Meteor shower in the Chilean Desert (annotated)
The Eta Aquariids meteor shower, which peaked in early May this year, was captured in this stunning image by astrophotographer Petr Horálek. It was taken near San Pedro de Atacama, a Chilean town about 50 km away from the Chajnantor observatory site, where APEX and ALMA, astronomical facilities co-owned by ESO, are located. The Eta Aquariids meteors are caused by leftover debris from Halley’s comet and make up the bright, arrow-like darts of light in the photo. But don’t stop there: this image is literally full to the brim of astronomical phenomena.
The luminous object towards the bottom of the sky is Venus. Above it, arranged in a satisfying line, are several planets in conjunction. Directly above Venus is Jupiter, followed by the bright red Mars, and then Saturn. Conjunctions such as this are rare, often occurring decades apart. The planets also trace the zodiacal light, the faint glow stretching like a pillar, up towards the bright stellar-dense centre of the Milky Way, our home galaxy.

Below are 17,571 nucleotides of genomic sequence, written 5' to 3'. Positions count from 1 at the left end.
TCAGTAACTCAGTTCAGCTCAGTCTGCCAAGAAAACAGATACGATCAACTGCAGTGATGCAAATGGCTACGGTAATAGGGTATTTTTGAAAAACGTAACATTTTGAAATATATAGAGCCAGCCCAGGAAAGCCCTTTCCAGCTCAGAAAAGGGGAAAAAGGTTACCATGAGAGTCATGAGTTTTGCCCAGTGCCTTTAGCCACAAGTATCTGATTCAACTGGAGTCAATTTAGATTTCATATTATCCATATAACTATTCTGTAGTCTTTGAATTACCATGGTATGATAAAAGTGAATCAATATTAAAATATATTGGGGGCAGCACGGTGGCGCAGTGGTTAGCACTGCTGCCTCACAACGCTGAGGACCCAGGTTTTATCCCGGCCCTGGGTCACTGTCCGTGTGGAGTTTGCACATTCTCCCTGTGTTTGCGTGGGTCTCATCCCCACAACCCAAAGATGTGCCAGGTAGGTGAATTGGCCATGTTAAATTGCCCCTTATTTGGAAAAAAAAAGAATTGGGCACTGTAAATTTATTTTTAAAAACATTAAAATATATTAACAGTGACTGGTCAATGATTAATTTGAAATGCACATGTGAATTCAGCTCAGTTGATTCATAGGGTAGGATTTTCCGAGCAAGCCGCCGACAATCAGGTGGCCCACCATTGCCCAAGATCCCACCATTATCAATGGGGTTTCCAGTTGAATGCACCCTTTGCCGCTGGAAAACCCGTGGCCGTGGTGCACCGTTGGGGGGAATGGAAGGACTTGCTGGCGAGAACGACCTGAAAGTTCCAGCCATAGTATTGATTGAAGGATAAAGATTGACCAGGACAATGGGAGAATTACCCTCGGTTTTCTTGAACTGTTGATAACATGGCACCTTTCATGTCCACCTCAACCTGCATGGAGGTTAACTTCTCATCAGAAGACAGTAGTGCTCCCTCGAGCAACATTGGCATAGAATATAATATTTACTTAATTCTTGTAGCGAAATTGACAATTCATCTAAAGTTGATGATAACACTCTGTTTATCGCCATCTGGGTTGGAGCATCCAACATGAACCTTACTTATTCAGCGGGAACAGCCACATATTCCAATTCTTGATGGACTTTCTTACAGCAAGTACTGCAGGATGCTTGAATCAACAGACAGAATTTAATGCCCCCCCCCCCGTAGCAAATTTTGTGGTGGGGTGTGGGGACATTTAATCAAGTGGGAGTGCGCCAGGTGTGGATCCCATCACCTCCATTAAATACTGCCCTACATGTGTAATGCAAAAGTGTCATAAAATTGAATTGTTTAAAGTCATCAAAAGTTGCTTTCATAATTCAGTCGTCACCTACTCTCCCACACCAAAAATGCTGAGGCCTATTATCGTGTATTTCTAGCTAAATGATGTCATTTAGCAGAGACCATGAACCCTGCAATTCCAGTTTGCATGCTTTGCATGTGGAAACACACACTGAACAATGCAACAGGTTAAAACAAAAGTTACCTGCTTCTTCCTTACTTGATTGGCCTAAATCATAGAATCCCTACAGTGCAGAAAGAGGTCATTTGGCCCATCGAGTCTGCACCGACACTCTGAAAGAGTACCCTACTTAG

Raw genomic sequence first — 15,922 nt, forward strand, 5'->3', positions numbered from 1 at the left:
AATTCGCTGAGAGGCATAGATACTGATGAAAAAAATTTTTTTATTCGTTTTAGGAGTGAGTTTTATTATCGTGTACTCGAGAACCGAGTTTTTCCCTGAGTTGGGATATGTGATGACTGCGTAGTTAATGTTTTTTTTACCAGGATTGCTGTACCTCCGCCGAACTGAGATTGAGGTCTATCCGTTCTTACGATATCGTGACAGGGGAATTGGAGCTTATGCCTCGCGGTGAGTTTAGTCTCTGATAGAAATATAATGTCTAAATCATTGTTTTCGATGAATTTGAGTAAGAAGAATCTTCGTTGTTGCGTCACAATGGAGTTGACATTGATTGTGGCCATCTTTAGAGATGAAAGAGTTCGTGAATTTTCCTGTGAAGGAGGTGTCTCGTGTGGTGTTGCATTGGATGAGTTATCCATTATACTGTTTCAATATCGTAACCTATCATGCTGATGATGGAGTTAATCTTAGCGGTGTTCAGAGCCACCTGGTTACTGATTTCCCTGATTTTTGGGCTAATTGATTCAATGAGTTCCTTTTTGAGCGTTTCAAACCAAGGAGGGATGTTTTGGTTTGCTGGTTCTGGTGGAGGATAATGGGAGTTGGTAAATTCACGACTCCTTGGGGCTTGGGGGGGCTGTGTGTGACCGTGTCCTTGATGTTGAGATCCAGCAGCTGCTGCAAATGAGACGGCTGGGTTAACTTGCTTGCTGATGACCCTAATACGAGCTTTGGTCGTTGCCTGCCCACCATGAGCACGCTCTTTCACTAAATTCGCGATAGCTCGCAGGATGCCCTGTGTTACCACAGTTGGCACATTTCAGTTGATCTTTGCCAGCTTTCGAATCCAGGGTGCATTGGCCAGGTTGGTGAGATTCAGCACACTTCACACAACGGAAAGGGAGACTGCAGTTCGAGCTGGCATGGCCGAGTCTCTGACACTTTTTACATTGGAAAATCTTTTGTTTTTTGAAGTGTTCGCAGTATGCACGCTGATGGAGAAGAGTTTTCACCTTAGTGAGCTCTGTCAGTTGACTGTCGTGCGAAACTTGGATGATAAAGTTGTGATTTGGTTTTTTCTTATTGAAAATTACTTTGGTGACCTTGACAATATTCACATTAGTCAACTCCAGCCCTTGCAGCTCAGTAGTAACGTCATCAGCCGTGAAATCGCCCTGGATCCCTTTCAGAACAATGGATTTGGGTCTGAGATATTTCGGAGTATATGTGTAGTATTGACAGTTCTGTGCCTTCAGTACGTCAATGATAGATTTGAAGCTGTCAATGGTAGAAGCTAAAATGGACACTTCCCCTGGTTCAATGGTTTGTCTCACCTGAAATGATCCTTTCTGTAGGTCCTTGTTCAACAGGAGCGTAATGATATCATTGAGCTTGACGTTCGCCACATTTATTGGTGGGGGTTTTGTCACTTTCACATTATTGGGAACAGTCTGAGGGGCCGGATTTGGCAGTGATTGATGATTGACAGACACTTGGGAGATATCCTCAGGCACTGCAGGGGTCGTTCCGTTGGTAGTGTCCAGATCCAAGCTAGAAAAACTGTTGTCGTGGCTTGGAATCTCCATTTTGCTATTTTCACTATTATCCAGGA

Zodiacal light is often seen from dark sites like ESO observatories just after sunset, or before sunrise, and is the reflected sunlight from dust particles in the plane of the Solar System. The dust comes from asteroids, passing comets, and even from other inner Solar System planets, such as Mars. Here we see the zodiacal light paired with the red sunset over the mountains and volcanoes surrounding the Chajnantor site, a spectacular backdrop to this dreamy night sky.
About the Image
|Release date:||4 July 2022, 06:00|
|Size:||10957 x 16492 px|
About the Object
|Name:||Chajnantor, Eta Aquariids meteor shower|
|Type:||Unspecified : Sky Phenomenon : Night Sky : Trail : Meteor|